I have studied the works of Robert Frank, Anthony Hernandez, and Saul Leiter for a long time now. There is something in their pictures that really touches me and that I can hardly describe, but I know that I wanted to take pictures like they did. Besides, I think my way of photographing is influenced by the music I listen to, the books I read, and the place I live.

Music and books have always been an inspiration to me because they let my imagination paint pictures to words. Since I stopped leaving home without a camera, I noticed that I look at things differently. I'm more interested in details, and I hope this leaves room for interpretation on the part of the viewer.

I live in Berlin and one of the things I really love about living in a big city is drawing attention to the things that we pass by every day but we often do not recognize— the anonymity and the city's rough edges. You can find beauty on a simple painted wall, an ashtray on a wet table, or in the middle of a deserted main street at midnight. David of the lowrevolution blog once wrote a comment saying that he likes the griminess of my images. And that's pretty close to what I think about my photos and how I wanted them to be looked at.

Tell me about the name of your photoblog.

I want to look at amateur photographers as the hobos of our time somehow, especially when I look at the works of Robert Frank (The Americans) and Anthony Hernandez (Waiting, Sitting, Fishing and some Automobiles) that I mentioned earlier. I'm interested in the stories behind these "songs about roving, rambling and plain hard luck," which actually is a subtitle of a song book. When I started my photoblog I thought about creating a place for like-minded people to share their love for photos, words and music. That's why I called it "Kollektiv": A collective of hobos that tell their own stories about migration, abandonment, isolation, loneliness and luck.
I'm always lucky when I get comments with quotations of films, books or songs paired with personal experiences. It’s all about the pictures and some words that need room to breathe and that want to be spread around this world.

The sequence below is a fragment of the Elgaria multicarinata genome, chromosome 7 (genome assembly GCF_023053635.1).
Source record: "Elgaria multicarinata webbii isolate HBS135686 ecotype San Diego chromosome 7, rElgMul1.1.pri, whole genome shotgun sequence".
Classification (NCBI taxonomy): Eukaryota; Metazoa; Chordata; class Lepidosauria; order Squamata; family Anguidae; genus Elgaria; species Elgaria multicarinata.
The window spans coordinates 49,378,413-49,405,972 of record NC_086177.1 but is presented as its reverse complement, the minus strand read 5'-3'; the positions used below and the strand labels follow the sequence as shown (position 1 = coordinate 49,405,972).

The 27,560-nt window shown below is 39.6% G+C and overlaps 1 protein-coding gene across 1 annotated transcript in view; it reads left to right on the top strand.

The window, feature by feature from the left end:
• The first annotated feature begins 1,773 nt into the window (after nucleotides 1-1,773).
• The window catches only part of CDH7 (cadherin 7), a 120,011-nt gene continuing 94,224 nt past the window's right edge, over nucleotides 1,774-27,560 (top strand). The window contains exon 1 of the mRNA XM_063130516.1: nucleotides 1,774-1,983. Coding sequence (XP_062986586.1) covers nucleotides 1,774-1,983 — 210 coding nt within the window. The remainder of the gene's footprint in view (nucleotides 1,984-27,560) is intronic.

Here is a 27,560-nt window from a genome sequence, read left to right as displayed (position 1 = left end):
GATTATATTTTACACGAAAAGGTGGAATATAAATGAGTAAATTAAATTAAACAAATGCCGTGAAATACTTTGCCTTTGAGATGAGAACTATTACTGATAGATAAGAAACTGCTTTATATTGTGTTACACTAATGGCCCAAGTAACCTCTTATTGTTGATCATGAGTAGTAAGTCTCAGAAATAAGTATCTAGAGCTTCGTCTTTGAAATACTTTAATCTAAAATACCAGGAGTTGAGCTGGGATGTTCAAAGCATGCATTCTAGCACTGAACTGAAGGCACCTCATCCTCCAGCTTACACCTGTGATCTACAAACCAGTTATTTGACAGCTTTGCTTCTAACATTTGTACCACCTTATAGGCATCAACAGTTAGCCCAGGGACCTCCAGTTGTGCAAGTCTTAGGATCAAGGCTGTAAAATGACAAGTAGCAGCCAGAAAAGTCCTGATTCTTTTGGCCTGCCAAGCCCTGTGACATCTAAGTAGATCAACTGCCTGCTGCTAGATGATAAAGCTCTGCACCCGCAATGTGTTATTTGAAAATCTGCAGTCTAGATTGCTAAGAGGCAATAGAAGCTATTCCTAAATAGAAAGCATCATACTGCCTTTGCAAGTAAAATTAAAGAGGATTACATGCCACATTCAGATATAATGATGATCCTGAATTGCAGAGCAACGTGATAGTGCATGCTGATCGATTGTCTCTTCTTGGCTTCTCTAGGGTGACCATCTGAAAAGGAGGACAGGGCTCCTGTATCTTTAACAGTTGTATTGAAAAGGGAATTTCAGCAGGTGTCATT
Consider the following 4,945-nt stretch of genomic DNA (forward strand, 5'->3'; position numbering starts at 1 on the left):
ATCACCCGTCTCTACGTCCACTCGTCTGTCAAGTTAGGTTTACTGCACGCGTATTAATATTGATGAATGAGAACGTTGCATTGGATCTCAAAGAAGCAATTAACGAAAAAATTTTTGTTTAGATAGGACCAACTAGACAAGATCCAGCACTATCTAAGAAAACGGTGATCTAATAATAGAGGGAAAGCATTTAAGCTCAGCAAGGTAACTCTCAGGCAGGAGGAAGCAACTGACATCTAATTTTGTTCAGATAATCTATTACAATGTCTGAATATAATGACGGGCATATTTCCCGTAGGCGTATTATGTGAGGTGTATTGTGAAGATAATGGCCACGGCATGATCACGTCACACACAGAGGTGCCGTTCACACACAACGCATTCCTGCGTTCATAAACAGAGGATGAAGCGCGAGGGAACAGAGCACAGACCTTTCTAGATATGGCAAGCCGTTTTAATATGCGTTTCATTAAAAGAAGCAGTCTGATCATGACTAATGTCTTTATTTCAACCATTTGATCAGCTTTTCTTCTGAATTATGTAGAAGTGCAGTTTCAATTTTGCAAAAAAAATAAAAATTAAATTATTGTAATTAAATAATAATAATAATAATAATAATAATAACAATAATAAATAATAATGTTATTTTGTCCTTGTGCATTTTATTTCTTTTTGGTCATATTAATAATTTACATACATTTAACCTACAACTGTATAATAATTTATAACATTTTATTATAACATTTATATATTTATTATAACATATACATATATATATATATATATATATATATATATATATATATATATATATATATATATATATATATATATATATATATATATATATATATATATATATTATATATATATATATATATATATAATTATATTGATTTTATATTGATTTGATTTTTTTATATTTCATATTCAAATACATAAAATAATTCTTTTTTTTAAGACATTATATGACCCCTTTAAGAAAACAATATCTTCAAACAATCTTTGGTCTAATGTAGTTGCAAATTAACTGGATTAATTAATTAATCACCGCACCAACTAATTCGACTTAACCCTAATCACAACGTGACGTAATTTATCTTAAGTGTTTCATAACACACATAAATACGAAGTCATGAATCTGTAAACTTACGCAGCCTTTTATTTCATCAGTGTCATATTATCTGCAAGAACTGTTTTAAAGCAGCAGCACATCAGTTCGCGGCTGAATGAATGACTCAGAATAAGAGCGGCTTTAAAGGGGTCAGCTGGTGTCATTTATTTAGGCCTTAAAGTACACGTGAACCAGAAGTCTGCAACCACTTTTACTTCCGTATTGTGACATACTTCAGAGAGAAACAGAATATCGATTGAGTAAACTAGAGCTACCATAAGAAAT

Your use of lyrics with photography inspired this month's theme. The words and images work so well together that I have to ask which comes first—do you shoot with words in mind or do you make the connection after you capture the photo?

Mostly I choose the words after capturing the photo. The processing of a photo is a very intimate and private moment for me. I always listen to music while I work on my photos. That means looking at my photos, choosing the right one to post on the hobokollektiv and the processing of a photo is always combined with heavy vinyl rotation. Sometimes it's easier to find the right lyrics because of the story of the picture. Some pictures got married to a lot of songs, got divorced and found new partners.

He’s a Hollywood hillbilly his stereo is blaring Willie / Johhny Cash, Hank and Lefty down to Sunset and Vine (Dale Watson)

The “hillbilly” photo was hard work to find the appropriate lyrics to. Because it features Jack Nicholson, I watched the film "The Shining" again for maybe using some quotation for the photo. But I wasn't satisfied with it. So I went back to my records and listened to a hundred songs to find the right one. Weeks later, I picked up a Dale Watson record and listened to the “Hollywood Hillbilly” song by chance. And there it was: Hollywood, Jack Nicholson, and the great four Willie, Johnny, Hank and Lefty.

But tomorrow’s fall in number, in number one by one / You wake up and you’re dying you don’t even know what from (Bruce Springsteen)

From time to time, it happens that I know the words the moment I look through the viewfinder and take the picture. An example for this case is my contribution to your monthly special about colour. Bruce Springsteen’s “The River” album is one of the most impressive pieces of music I have ever listened to. I knew while taking the picture that “Point Blank” was the song that best describes what I captured and that it could only be that song.

I got so used to the word and image combination that I nearly always have to quote some more or less known song when looking at other people’s photos. At least it’s like T. C. Boyle once said in an interview: “It all comes natural, man.”

What advice would you give to people who want to create more expressive (and even lyrical) images?